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Unformatted text preview: In this Midterm Review File I want to answer a couple of subtle questions that have to do with the Fundamental Theorem of Line Integral, Greens Theorem, and conservative vector fields. The main questions we want to address are the following: 1. Is the vector field ~ F = h y,x i x 2 + y 2 = y x 2 + y 2 i + x x 2 + y 2 j , conservative? Solution: First, check that P y = Q x since we know that every conservative vector field must satisfy this, so if it fails there is no way our vector field can be conservative. You can check yourself that indeed this holds for our vector field here. Now, you might recall Theorem 6 on page 1086 of the text which says that if this derivative condition holds and the domain of ~ F is an open, simplyconnected region, then ~ F is necessarily conservative. But , since our ~ F is not defined at the origin, its domain is R { (0 , 0) } and is not simply connected. So, this means Theorem 6 doesnt apply. But this doesnt mean our vector field is not conservative. It just means we dont know, it may or may not be. Next, lets try to find f and see if we can. To start, we can (partially) integrate P ( x,y ) = y/ ( x 2 + y 2 ) with respect to x so that f ( x,y ) = Z y x 2 + y 2 dx + g ( y ) = Z ( y/x 2 ) 1 + ( y/x ) 2 dx + g ( y ) , where I just factored out an x 2 in the denominator and wrote it in the numerator. This looks just like 1 / (1 + u 2 ) whose integral we know is arctan( u ) . So, do a u substitution and let u = y/x so that du = y/x 2 dx . Good, we have all these pieces above, so plugging in our u substitution we find that f ( x,y ) = Z du 1 + u 2 + g ( y ) = arctan( u ) + g ( y ) = arctan( y/x ) + g ( y ) . To finish, we take the derivative of f ( x,y ) above with respect to y and set it equal to Q = x/ ( x 2 + y 2 ) above. If you do this you will see that g ( y ) = 0 so g ( y ) is a constant, and we can choose it to be . That is, if we let f ( x,y ) = arctan( y/x ) then you can check directly that for our ~ F above we have that ~ F = ~ f . So, doesnt this mean that ~ F is conservative? Almost. This is where this gets really subtle. You have to be careful about where ~ F = ~ arctan( y/x ) . If you notice, arctan( y/x ) is not defined when x = 0 . So, that means its gradient is definitely not defined there, even though when you calculate its partials you get something which is defined at points like (0 ,y ) . The point is that even though when you calculate the partials of....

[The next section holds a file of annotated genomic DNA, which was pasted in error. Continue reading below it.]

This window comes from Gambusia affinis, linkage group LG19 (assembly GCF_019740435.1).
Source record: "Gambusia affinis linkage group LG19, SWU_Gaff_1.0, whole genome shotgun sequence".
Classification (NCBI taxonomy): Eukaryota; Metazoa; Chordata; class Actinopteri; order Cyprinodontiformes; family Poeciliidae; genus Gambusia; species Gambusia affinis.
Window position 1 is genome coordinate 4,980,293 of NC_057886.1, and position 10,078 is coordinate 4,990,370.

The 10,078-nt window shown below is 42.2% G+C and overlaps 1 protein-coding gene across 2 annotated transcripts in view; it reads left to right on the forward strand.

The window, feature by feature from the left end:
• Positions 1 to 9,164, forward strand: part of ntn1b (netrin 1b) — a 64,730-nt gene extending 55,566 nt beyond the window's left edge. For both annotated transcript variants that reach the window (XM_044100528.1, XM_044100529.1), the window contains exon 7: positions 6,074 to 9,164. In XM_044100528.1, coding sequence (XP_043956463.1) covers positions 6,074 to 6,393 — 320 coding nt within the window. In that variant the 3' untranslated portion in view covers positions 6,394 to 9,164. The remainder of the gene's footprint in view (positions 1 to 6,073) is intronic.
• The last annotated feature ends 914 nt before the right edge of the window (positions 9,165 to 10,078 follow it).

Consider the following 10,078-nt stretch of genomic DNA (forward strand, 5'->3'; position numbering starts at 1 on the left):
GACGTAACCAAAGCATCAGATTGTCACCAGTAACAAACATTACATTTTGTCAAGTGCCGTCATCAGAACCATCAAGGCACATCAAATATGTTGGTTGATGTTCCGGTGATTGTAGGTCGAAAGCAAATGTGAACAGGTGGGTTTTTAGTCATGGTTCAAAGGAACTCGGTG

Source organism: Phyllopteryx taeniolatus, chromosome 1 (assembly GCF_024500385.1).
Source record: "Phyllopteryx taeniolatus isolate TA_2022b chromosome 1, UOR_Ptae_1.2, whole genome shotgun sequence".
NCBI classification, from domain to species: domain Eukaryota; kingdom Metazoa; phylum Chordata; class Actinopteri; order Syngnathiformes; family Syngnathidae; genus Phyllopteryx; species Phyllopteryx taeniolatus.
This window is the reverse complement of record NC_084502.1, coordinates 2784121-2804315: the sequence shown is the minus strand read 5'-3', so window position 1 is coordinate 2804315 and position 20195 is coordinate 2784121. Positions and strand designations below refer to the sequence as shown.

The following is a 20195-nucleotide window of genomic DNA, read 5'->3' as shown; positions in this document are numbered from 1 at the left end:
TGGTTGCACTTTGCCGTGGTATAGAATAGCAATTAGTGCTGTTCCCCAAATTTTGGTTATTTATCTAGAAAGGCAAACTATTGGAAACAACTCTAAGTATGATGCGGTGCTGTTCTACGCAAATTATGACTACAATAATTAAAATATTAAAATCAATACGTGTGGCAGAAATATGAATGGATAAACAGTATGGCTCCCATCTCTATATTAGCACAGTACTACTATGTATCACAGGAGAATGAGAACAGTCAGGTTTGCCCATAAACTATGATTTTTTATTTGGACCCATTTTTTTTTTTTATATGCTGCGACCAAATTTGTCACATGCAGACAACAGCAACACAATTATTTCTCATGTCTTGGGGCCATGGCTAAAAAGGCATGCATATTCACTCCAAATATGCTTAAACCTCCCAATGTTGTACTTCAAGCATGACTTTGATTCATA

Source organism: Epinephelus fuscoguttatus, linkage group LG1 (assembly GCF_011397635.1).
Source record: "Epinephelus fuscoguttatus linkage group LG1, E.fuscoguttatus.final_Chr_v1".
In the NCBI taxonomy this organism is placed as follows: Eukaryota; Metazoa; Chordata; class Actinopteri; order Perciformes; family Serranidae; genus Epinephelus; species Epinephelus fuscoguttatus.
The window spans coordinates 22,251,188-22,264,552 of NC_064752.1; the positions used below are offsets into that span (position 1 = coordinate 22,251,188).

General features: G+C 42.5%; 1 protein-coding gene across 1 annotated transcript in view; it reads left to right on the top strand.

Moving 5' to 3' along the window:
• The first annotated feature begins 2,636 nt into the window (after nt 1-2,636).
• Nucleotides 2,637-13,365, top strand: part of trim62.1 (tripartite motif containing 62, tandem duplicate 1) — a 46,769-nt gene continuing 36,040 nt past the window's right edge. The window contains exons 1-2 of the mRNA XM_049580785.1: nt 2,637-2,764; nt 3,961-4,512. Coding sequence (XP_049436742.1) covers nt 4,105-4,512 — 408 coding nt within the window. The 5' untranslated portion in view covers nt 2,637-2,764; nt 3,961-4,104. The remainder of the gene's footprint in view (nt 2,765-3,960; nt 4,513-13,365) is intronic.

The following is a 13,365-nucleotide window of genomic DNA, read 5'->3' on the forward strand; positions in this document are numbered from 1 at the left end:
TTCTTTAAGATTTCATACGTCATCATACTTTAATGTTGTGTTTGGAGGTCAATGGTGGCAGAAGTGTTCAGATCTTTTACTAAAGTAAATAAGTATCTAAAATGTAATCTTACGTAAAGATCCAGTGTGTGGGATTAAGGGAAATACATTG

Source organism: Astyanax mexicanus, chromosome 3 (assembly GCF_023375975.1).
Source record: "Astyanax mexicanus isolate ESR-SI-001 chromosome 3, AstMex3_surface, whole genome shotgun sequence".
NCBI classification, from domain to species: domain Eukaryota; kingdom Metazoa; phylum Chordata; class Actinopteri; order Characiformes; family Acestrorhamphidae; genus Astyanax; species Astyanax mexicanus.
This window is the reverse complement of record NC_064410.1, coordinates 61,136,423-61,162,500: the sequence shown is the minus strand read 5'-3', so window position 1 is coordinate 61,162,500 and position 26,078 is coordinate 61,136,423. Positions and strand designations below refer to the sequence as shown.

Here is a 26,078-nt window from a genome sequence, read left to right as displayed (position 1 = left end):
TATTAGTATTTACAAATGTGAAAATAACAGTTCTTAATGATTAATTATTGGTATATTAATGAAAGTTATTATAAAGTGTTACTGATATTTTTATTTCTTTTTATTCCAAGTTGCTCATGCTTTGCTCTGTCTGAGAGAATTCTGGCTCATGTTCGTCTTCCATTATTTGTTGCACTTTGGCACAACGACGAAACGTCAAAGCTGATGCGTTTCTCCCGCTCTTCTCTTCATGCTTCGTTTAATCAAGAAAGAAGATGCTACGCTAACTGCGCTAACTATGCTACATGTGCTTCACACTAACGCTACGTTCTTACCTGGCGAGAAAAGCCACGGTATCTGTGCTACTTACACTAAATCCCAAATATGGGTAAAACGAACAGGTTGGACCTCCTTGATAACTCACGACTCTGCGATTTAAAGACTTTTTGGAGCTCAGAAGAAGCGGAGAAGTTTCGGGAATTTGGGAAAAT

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This note was uploaded on 04/12/2009 for the course MATH 32B taught by Professor Rogawski during the Winter '08 term at UCLA.
 Winter '08
 Rogawski
 Math

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